Interpretive Signs

Interpretive Signs

The Interpretive signage program is meeting a fundamental human desire to connect people meaningfully with their place in its three activity centres, Dandenong Springvale and Noble Park. 

Interpretive signs tell the stories of significant people, buildings and landscapes to engage viewers through text and image; encouraging an emotive connection; creating a point of interest and enhancing the experience of the place. 


Council believes our places should be loved by its community and meet the needs of people no matter their age, cultural background, gender or economic status.

The Interpretive signs are part of an ongoing place making program to influence the way public places are understood by residents and visitors.  Local narratives and stories of the place contribute to the cultural landscape and foster a sense of identity and pride in the community.


With a bold design developed by Heine Jones, a leading Melbourne design consultancy, the signs have been steadily rolled out since 2012 forming a trail of significant sites and stories.

Their striking format is easily recognisable. They feature a brief story, an image and hero words that reach from the end of the sign, making them identifiable from a distance.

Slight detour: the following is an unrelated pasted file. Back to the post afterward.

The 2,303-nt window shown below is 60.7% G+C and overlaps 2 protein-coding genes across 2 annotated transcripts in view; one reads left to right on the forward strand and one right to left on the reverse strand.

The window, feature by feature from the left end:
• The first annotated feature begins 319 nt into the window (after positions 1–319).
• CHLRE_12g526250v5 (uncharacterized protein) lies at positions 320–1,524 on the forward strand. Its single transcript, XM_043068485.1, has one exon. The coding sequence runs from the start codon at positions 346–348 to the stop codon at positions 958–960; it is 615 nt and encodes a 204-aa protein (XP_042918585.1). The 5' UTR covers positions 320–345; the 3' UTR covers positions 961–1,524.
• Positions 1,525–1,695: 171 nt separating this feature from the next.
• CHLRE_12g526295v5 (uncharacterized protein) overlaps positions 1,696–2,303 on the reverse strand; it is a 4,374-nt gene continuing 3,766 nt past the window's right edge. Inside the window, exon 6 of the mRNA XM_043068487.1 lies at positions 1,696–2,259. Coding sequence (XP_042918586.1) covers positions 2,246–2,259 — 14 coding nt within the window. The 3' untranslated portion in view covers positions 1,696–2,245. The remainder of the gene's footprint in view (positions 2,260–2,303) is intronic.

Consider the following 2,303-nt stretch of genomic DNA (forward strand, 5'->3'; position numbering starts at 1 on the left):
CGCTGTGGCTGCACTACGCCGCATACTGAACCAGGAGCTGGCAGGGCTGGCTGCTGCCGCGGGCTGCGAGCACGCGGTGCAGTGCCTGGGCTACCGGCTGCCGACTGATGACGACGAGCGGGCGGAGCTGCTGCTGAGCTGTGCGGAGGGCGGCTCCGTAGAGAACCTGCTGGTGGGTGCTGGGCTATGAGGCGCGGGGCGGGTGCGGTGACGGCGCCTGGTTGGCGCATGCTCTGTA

Boyd Lane was named after the Boyd family who owned and operated Gippsland Hardware Company.
Welcome to Buckley Lane – named after one of the area’s pioneers – Alan Frank Buckley.
Copas Park was named after Tom Copas, a local horticulturalist who planted a beautiful garden here in the 1950s.
Opened in 1904 by John Crump, the Crump General Store was a prominent Dandenong business.
Like most Masonic buildings, the architecture of this Temple refers to the traditions and rituals of the Freemasons.
Halpin Way was named in recognition of Sister Ann Halpin and her significant contribution to the community.
Welcome to the site of The Lindsay Williams Crossing, named after H L (Lindsay) Williams.
Welcome to the Merle Mitchell and the Rose Garden Interpretive Sign forming part of the Spirit of Enterprise Trail.
This site is owned by the people of Noble Park and has been an important meeting place for over 100 years.
Welcome to Patchell Lane, which is named after Bruce Patchell OAM. 
Welcome to Settlers Square, which is named in celebration of the people who have made Dandenong their home.
Welcome to Springvale's first community hospital, now known as the Springvale Community Health Centre.